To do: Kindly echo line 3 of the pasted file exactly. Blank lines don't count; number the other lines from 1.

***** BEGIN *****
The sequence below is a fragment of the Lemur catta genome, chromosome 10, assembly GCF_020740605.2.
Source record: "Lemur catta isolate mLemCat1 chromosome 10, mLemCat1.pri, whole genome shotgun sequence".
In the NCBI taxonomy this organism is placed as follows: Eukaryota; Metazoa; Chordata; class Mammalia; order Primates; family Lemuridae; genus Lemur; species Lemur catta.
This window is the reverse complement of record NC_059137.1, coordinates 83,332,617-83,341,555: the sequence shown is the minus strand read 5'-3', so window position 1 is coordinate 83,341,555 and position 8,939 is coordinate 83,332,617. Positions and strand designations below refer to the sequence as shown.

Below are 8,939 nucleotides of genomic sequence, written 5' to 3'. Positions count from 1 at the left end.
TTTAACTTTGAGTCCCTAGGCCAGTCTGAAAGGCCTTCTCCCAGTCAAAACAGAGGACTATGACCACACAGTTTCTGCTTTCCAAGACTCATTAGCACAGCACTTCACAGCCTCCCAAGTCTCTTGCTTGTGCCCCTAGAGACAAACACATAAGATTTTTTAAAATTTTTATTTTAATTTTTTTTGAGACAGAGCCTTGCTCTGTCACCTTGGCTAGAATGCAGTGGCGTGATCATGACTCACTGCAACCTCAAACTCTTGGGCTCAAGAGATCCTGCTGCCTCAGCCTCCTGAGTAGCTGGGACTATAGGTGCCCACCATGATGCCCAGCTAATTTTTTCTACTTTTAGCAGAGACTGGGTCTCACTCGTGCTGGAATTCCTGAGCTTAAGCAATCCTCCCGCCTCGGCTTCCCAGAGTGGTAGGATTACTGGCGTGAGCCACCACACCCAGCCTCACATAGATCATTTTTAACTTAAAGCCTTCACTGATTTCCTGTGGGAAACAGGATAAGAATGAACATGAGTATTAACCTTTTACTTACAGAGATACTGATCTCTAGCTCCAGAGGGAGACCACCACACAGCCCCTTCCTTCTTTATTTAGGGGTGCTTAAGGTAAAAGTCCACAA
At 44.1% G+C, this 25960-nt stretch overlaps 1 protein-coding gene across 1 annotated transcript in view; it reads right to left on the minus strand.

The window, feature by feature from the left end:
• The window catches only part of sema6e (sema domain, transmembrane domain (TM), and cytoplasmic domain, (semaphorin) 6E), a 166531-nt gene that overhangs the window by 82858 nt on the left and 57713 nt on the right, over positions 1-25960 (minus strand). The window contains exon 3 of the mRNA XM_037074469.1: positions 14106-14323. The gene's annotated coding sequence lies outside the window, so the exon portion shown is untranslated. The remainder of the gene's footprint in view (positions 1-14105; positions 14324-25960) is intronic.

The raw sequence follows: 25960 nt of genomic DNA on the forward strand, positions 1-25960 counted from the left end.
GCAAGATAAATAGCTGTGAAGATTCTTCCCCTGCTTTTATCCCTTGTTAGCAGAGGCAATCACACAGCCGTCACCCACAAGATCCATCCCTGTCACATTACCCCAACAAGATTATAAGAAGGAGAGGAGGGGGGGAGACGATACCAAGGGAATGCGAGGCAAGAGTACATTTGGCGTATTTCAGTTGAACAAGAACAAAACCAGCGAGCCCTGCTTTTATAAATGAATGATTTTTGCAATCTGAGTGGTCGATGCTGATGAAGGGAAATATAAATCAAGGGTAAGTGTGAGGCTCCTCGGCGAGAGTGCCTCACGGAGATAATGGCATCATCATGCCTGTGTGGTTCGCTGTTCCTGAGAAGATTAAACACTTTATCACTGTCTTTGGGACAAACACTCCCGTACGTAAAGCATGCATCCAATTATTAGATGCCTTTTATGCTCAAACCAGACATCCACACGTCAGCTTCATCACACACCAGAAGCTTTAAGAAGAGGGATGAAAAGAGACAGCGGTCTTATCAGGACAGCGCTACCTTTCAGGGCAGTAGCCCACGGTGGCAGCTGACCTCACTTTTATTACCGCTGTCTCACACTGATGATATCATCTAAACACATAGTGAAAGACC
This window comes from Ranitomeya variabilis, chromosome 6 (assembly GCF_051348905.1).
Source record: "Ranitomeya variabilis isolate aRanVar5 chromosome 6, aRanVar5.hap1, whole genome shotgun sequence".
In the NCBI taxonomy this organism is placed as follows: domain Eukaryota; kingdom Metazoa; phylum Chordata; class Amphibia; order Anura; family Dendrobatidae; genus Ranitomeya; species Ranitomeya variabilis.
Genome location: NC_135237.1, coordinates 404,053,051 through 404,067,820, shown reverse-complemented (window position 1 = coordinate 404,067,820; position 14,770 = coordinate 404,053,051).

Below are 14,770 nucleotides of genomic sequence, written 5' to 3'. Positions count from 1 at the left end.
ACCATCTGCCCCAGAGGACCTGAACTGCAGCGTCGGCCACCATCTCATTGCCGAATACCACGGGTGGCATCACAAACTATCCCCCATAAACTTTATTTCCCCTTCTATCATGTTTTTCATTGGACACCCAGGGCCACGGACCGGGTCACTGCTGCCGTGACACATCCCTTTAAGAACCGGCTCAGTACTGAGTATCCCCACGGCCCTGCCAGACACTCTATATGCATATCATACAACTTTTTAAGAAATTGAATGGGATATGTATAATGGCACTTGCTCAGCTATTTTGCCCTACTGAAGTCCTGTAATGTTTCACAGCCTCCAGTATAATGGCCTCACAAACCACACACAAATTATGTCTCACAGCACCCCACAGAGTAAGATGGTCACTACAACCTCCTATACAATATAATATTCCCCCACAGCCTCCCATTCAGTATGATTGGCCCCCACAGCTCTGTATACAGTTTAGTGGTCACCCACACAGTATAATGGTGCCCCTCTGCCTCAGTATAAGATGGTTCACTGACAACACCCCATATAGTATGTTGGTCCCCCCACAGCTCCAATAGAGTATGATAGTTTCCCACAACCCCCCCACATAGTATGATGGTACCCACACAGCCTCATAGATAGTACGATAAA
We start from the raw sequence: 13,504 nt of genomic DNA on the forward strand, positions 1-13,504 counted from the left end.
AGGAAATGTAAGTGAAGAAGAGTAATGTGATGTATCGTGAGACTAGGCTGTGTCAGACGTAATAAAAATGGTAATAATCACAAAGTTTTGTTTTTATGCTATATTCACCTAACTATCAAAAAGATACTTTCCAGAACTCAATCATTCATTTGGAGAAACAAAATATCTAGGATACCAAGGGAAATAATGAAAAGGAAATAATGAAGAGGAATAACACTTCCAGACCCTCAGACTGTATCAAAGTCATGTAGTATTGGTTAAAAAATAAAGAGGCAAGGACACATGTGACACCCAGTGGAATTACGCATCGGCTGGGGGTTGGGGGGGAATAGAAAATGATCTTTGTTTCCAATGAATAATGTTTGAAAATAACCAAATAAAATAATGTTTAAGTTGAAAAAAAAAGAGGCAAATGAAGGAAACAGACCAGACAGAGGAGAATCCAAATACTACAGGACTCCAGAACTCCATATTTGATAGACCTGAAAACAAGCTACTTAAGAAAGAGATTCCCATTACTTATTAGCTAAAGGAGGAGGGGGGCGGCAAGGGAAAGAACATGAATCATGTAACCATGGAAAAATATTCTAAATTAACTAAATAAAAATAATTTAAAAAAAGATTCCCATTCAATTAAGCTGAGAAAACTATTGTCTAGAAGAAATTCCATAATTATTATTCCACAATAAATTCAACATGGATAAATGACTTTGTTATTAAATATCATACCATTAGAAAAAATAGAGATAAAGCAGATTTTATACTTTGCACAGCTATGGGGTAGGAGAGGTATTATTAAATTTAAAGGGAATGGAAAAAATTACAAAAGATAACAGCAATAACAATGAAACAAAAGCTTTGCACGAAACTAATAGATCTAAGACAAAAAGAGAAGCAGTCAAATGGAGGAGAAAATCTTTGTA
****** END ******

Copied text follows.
In the NCBI taxonomy this organism is placed as follows: Eukaryota; Metazoa; Chordata; class Mammalia; order Primates; family Lemuridae; genus Lemur; species Lemur catta.